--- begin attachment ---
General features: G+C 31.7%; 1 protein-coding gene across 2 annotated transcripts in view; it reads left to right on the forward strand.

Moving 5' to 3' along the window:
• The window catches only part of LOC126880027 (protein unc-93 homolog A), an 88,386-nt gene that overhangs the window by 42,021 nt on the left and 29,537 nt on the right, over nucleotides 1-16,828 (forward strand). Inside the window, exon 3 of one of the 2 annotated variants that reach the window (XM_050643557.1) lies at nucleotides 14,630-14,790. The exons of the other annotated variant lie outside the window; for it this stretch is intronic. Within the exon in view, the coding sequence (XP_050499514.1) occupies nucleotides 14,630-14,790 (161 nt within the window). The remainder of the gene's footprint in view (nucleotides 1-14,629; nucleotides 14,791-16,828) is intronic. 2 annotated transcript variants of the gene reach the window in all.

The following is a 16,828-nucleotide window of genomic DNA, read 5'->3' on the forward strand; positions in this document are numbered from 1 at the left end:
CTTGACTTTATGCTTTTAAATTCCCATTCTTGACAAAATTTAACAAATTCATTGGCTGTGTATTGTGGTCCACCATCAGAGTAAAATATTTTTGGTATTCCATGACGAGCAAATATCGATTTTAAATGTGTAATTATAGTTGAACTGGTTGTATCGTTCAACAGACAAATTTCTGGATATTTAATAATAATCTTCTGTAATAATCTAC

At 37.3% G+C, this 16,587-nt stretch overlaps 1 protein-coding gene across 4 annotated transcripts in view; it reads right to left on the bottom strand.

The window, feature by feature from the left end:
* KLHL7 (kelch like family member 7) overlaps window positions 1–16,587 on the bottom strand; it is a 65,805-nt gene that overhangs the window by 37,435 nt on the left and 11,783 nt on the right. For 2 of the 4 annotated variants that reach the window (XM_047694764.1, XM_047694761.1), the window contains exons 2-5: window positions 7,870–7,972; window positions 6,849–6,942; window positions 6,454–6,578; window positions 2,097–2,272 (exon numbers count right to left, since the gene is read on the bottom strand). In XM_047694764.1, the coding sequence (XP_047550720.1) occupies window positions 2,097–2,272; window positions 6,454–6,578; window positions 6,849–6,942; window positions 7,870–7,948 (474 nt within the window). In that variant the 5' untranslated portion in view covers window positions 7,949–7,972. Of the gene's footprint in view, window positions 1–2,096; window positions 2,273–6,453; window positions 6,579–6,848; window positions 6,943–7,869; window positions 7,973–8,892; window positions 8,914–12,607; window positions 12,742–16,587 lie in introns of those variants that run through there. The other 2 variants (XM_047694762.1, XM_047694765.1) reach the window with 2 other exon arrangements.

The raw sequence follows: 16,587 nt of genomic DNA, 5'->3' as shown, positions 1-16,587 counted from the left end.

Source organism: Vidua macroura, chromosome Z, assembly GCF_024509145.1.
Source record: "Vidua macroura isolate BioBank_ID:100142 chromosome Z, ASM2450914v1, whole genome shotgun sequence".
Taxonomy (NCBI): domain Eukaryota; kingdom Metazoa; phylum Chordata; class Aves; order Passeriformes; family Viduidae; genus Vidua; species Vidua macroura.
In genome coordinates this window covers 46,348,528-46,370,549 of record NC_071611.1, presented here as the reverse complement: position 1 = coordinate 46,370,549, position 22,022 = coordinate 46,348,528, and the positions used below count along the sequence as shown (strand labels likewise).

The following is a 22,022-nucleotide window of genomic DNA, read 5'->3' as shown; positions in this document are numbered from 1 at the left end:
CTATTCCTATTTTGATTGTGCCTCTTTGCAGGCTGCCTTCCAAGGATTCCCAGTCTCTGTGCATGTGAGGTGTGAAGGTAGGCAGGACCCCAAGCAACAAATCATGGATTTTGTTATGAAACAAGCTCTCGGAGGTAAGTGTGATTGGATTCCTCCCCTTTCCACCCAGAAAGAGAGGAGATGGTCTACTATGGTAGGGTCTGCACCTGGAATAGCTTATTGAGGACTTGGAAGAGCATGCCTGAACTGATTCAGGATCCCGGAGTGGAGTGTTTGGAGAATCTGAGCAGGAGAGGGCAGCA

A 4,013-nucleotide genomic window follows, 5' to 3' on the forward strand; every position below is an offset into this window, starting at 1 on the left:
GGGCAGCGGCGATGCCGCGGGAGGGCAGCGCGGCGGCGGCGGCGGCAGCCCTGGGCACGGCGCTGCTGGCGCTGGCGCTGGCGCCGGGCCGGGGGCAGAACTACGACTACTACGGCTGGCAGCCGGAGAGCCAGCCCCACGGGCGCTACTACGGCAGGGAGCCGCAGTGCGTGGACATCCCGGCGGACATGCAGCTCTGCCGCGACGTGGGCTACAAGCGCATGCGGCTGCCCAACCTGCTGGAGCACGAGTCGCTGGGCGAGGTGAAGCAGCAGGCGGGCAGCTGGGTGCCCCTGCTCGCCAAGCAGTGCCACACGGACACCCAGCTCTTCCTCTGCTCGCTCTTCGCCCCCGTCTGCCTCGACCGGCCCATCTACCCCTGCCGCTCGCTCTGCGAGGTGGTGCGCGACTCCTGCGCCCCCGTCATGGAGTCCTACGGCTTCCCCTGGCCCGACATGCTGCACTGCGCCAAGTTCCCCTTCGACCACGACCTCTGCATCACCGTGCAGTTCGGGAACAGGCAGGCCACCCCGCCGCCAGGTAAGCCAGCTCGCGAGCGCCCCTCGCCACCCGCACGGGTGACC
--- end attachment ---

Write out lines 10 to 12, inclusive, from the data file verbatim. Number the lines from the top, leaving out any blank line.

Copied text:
Source organism: Vidua macroura, chromosome Z, assembly GCF_024509145.1.
Source record: "Vidua macroura isolate BioBank_ID:100142 chromosome Z, ASM2450914v1, whole genome shotgun sequence".
Taxonomy (NCBI): domain Eukaryota; kingdom Metazoa; phylum Chordata; class Aves; order Passeriformes; family Viduidae; genus Vidua; species Vidua macroura.